(back) Subject: Re: Improvisation/literature From: <ALamirande@aol.com> Date: Thu, 15 Mar 2001 18:09:07 EST     --part1_87.8365067.27e2a593_boundary Content-Type: text/plain; charset=3D"US-ASCII" Content-Transfer-Encoding: 7bit   Since improvisation has come up:   May I refer all to the (strictly unorthodox) improvisation (my own) at   http://mp3.com/arthurlamirande   or   http://www.mp3.com/arthurlamirande   The website also includes my performance (on November 20, 2000) of the = entire Chaconne by Franz Schmidt, recorded on the magnificent organ (1900 Karn-Warren, restored 1997 - 2000 by Casavant) of the Holy Rosary = Cathedral, Vancouver, British Columbia, Canada. A church with excellent acoustics.   The improvisation was inspired by the Psalm for the 33rd Sunday of = Ordinary time (Nov. 19th in 2000): "You will show me the path of life, the fullness = of joy in your presence, at your right hand happiness forever." (Psalm 15 in =   the Roman Catholic Psalter; Psalm 16 in the King James and Oxford = versions.)   Thank you, Bruce, for your posting today. I glad that at least some = people can read plain English! (I wonder how those who can't make out with Shakespeare and Milton? Or, say, William Faulkner?)   I was practicing this afternoon, at a Catholic church near my home where = they are kind enough to give me practice privileges several days a week, asking =   nothing in return from me. (Although I do give them a contribution at Christmas and Easter.) The church has excellent acoustics --- several seconds of reverberation = --- and a fine Casavant organ. But I won't divulge the name.   I was rehearsing pieces for upcoming recitals, and it occurred to me how = much of the organ literature is completely ignored by American organists. = Nearly all of the 20th-century German/Austrian repertory, for instance. Aside = from Reger and Hindemith, how often do you hear such repertory on American = concert programs? I venture to suggest: not often. I've been introducing Franz Schmidt to the country, but nobody seems terribly interested in following = my lead. Such a pity. Of course, perhaps Schmidt is too difficult for them!   Today, I was practicing a major work by a pupil of Schmidt: Walter Pach. = He was, for many years, organist of the great Gothic church in Vienna, the Votivkirche; and he also edited many of the organ works of Franz Schmidt = for publication. (In fact, I received from him the correct tempos for several = of the Schmidt scores --- not printed in the published scores --- while he = was still alive, back in the early 1970s.)   This particular work is entitled Praeambel und Chaconne, and it is a tremendously powerful composition. Mainly atonal --- there is no key signature --- but there are suggestions of tonality and the work finally = ends on a triumphant G-Major chord. If anyone is in the Washington DC area on September 9th, I will perform = this work at the National (Episcopal) Cathedral that day (5 p.m.), along with = the Franz Schmidt Chaconne. (I understand it is the policy of the cathedral = not to allow any hooting or hissing!)   Other composers I could list include Georg Trexler; Karl Ho"ller; = Siegfried Reda; Johann Nepomuk David; Augustinus Franz Kropfreiter; and numerous others. Why do we almost never hear them on American organ recitals? Is = it ignorance? Intellectual laziness?   One hears, on recital programs, the same relatively narrow repertory repeated, over and over again, ad infinitum.   Another piece on which I was working today was one of the great = masterpieces of the 19th-century French repertory: Franck's Grande Piece Symphonique. That's another one which crops up rather infrequently on American organ recitals. Well, it certainly is a challenging work to play --- and, = sadly, many organists (including some of the big names in the field) don't seem = to like challenges. Furthermore, without the acoustics of a French = cathedral, the work loses much of its effect.   Raymond Daveluy played it last summer at l'Oratoire St. Joseph, Montreal = --- where there is plenty of reverberation! To overwhelming effect. My very favorite performance is that recorded, many years ago, by the late Jeanne Demessieux on the great Cavaille'-Coll organ of La Madeleine in Paris. A tremendously exciting performance! I try to base my own on hers. (I also have a recording by Jean Langlais, made on Franck's own organ at Ste. Clothilde. He plays the finale at a lugubrious tempo, and it falls flat.)   Well, brethren, I am off to Toronto for the weekend.   Pax vobiscum.   Arthur LaMirande   --part1_87.8365067.27e2a593_boundary Content-Type: text/html; charset=3D"US-ASCII" Content-Transfer-Encoding: 7bit   <HTML><FONT FACE=3Darial,helvetica><FONT SIZE=3D2>Since improvisation has = come up: <BR> <BR>May I refer all to the (strictly unorthodox) improvisation (my own) at <BR> <BR>http://mp3.com/arthurlamirande <BR> <BR>or <BR> <BR>http://www.mp3.com/arthurlamirande <BR> <BR>The website also includes my performance (on November 20, 2000) of the = entire <BR>Chaconne by Franz Schmidt, recorded on the magnificent organ (1900 <BR>Karn-Warren, restored 1997 - 2000 &nbsp;by Casavant) of the Holy = Rosary Cathedral, <BR>Vancouver, British Columbia, Canada. &nbsp;A church with excellent = acoustics. <BR> <BR>The improvisation was inspired by the Psalm for the 33rd Sunday of = Ordinary <BR>time (Nov. 19th in 2000): "You will show me the path of life, the = fullness of <BR>joy in your presence, at your right hand happiness forever." = &nbsp;(Psalm 15 in <BR>the Roman Catholic Psalter; Psalm 16 in the King James and Oxford = versions.) <BR> <BR>Thank you, Bruce, for your posting today. &nbsp;I glad that at least = some people <BR>can read plain English! &nbsp;(I wonder how those who can't make out = with <BR>Shakespeare and Milton? &nbsp;Or, say, William Faulkner?) <BR> <BR>I was practicing this afternoon, at a Catholic church near my home = where they <BR>are kind enough to give me practice privileges several days a week, = asking <BR>nothing in return from me. &nbsp;(Although I do give them a = contribution at <BR>Christmas and Easter.) <BR>The church has excellent acoustics --- several seconds of = reverberation --- <BR>and a fine Casavant organ. &nbsp;But I won't divulge the name. <BR> <BR>I was rehearsing pieces for upcoming recitals, and it occurred to me = how much <BR>of the organ literature is completely ignored by American organists. = &nbsp;Nearly <BR>all of the 20th-century German/Austrian repertory, for instance. = &nbsp;Aside from <BR>Reger and Hindemith, how often do you hear such repertory on American = concert <BR>programs? &nbsp;I venture to suggest: not often. &nbsp;I've been = introducing Franz <BR>Schmidt to the country, but nobody seems terribly interested in = following my <BR>lead. &nbsp;Such a pity. &nbsp;Of course, perhaps Schmidt is too = difficult for them! <BR> <BR>Today, I was practicing a major work by a pupil of Schmidt: Walter = Pach. &nbsp;He <BR>was, for many years, organist of the great Gothic church in Vienna, = the <BR>Votivkirche; and he also edited many of the organ works of Franz = Schmidt for <BR>publication. &nbsp;(In fact, I received from him the correct tempos = for several of <BR>the Schmidt scores --- not printed in the published scores --- while = he was <BR>still alive, back in the early 1970s.) <BR> <BR>This particular work is entitled Praeambel und Chaconne, and it is a <BR>tremendously powerful composition. &nbsp;Mainly atonal --- there is no = key <BR>signature --- but there are suggestions of tonality and the work = finally ends <BR>on a triumphant G-Major chord. <BR>If anyone is in the Washington DC area on September 9th, I will = perform this <BR>work at the National (Episcopal) Cathedral that day (5 p.m.), along = with the <BR>Franz Schmidt Chaconne. &nbsp;(I understand it is the policy of the = cathedral not <BR>to allow any hooting or hissing!) <BR> <BR>Other composers I could list include Georg Trexler; Karl Ho"ller; = Siegfried <BR>Reda; Johann Nepomuk David; Augustinus Franz Kropfreiter; and numerous =   <BR>others. &nbsp;Why do we almost never hear them on American organ = recitals? &nbsp;Is it <BR>ignorance? &nbsp;Intellectual laziness? <BR> <BR>One hears, on recital programs, the same relatively narrow repertory <BR>repeated, over and over again, ad infinitum. &nbsp; <BR> <BR>Another piece on which I was working today was one of the great = masterpieces <BR>of the 19th-century French repertory: Franck's Grande Piece = Symphonique. &nbsp; <BR>That's another one which crops up rather infrequently on American = organ <BR>recitals. &nbsp;Well, it certainly is a challenging work to play --- = and, sadly, <BR>many organists (including some of the big names in the field) don't = seem to <BR>like challenges. &nbsp;Furthermore, without the acoustics of a French = cathedral, <BR>the work loses much of its effect. <BR> <BR>Raymond Daveluy played it last summer at l'Oratoire St. Joseph, = Montreal --- <BR>where there is plenty of reverberation! &nbsp;To overwhelming effect. = &nbsp;My very <BR>favorite performance is that recorded, many years ago, by the late = Jeanne <BR>Demessieux on the great Cavaille'-Coll organ of La Madeleine in Paris. = &nbsp;A <BR>tremendously exciting performance! <BR>I try to base my own on hers. &nbsp;(I also have a recording by Jean = Langlais, <BR>made on Franck's own organ at Ste. Clothilde. &nbsp;He plays the = finale at a <BR>lugubrious tempo, and it falls flat.) <BR> <BR>Well, brethren, I am off to Toronto for the weekend. &nbsp; <BR> <BR>Pax vobiscum. <BR> <BR>Arthur LaMirande</FONT></HTML>   --part1_87.8365067.27e2a593_boundary--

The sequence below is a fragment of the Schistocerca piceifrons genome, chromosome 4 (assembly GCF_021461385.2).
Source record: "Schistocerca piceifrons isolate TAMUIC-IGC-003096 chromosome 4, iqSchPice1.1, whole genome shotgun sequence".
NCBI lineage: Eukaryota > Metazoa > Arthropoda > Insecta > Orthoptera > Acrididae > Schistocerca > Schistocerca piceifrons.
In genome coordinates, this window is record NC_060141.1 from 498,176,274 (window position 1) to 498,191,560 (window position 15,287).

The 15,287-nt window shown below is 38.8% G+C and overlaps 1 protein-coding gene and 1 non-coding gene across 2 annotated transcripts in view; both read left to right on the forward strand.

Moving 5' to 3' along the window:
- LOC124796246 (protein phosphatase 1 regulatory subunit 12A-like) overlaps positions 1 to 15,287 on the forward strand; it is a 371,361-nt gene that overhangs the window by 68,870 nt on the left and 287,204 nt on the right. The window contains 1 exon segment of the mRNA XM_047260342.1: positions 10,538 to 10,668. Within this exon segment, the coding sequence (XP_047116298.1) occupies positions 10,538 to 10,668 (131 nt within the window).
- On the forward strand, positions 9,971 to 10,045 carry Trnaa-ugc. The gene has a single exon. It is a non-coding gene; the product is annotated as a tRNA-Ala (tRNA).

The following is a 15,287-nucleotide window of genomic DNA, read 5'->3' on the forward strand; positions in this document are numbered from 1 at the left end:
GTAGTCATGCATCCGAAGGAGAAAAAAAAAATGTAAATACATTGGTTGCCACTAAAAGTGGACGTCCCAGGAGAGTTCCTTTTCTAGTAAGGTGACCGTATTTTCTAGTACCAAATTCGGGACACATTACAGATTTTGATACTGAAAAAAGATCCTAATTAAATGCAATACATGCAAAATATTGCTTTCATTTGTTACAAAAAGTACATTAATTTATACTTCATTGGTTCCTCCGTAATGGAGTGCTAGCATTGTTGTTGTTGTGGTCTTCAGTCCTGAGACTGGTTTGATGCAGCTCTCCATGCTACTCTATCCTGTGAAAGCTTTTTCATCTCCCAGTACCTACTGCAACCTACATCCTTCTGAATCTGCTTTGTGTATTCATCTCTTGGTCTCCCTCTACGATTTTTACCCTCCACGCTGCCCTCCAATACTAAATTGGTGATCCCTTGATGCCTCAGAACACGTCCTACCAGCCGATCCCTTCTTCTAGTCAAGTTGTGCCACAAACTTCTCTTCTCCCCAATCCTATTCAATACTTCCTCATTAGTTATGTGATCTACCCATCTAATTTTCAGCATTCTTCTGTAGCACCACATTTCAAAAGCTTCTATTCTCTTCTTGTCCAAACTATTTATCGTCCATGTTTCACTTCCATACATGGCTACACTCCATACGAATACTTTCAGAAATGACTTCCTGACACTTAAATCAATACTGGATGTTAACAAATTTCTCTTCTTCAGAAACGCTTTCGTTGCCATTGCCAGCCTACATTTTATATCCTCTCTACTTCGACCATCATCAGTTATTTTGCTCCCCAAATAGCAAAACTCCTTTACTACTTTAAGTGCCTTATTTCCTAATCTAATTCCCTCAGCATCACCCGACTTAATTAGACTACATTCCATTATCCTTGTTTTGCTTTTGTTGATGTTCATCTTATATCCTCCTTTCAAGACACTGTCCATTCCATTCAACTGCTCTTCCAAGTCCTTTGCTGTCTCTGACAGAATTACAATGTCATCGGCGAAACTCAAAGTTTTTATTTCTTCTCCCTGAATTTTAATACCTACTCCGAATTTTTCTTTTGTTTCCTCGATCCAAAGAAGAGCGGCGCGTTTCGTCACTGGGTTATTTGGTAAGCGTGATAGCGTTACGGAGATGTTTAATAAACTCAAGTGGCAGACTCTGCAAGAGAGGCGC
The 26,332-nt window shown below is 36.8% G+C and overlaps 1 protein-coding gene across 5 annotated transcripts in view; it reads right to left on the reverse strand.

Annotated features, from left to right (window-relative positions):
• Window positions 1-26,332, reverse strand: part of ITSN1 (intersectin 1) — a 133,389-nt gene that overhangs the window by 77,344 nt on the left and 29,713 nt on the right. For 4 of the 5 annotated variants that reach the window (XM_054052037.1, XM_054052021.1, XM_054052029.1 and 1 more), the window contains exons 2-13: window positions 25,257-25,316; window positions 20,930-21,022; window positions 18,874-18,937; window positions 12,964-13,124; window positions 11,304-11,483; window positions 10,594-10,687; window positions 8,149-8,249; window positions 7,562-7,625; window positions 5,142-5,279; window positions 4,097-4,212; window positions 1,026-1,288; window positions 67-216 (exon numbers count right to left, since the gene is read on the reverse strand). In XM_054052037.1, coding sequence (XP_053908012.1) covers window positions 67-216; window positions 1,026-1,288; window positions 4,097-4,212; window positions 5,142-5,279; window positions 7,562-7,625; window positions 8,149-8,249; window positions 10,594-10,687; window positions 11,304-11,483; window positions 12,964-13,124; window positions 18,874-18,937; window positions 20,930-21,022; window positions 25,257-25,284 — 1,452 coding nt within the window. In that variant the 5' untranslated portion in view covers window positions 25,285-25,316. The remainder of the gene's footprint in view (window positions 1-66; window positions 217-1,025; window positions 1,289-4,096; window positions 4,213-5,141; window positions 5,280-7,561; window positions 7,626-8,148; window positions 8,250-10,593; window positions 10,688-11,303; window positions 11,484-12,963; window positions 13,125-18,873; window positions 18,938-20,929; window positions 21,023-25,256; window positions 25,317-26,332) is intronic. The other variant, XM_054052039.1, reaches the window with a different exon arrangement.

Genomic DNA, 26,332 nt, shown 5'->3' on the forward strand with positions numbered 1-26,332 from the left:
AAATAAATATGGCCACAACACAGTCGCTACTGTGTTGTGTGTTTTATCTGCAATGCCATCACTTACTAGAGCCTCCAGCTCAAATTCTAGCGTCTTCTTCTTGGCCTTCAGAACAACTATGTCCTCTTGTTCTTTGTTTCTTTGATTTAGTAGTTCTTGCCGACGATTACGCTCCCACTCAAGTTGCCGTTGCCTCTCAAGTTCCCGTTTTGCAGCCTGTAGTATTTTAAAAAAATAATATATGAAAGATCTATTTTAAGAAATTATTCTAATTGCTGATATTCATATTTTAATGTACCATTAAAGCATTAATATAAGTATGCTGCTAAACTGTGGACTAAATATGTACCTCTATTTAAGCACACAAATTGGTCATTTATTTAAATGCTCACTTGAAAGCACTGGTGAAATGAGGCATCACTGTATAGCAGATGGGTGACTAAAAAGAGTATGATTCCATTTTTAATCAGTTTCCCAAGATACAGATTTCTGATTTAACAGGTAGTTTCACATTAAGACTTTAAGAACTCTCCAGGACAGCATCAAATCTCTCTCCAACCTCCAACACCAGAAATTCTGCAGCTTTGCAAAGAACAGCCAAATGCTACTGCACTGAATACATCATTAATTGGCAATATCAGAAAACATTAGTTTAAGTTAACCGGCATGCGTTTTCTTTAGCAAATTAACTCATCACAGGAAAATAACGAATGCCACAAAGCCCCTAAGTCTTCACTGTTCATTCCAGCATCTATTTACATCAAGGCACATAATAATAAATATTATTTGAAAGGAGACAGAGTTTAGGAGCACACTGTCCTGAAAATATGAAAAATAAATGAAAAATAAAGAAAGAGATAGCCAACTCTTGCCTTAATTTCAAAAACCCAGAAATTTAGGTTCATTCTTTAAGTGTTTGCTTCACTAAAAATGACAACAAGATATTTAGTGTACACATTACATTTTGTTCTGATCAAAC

(back) Subject: Buxtehude Chorale Prelude "Wie Schoen" From: "Rebekah Ingram" <rringram@syr.edu> Date: Thu, 15 Mar 2001 18:08:54 -0500   This is a multi-part message in MIME format.   ------=3D_NextPart_000_002B_01C0AD7A.FF267660 Content-Type: text/plain; charset=3D"iso-8859-1" Content-Transfer-Encoding: quoted-printable   Can somebody tell me what the last note in the left and right hands are? = =3D I've got a doubled third (B in both hands), and I'm wondering if it's =3D correct....   Thanks,   Rebekah   ------=3D_NextPart_000_002B_01C0AD7A.FF267660 Content-Type: text/html; charset=3D"iso-8859-1" Content-Transfer-Encoding: quoted-printable   <!DOCTYPE HTML PUBLIC "-//W3C//DTD HTML 4.0 Transitional//EN"> <HTML><HEAD> <META content=3D3D"text/html; charset=3D3Diso-8859-1" =3D http-equiv=3D3DContent-Type> <META content=3D3D"MSHTML 5.00.2314.1000" name=3D3DGENERATOR> <STYLE></STYLE> </HEAD> <BODY bgColor=3D3D#ffffff> <DIV><FONT size=3D3D2>Can somebody tell me what the last note in the left = =3D and right=3D20 hands are? I've got a doubled third (B in both hands), and I'm wondering = =3D if it's=3D20 correct....</FONT></DIV> <DIV>&nbsp;</DIV> <DIV><FONT size=3D3D2>Thanks,</FONT></DIV> <DIV>&nbsp;</DIV> <DIV><FONT size=3D3D2>Rebekah</FONT></DIV></BODY></HTML>   ------=3D_NextPart_000_002B_01C0AD7A.FF267660--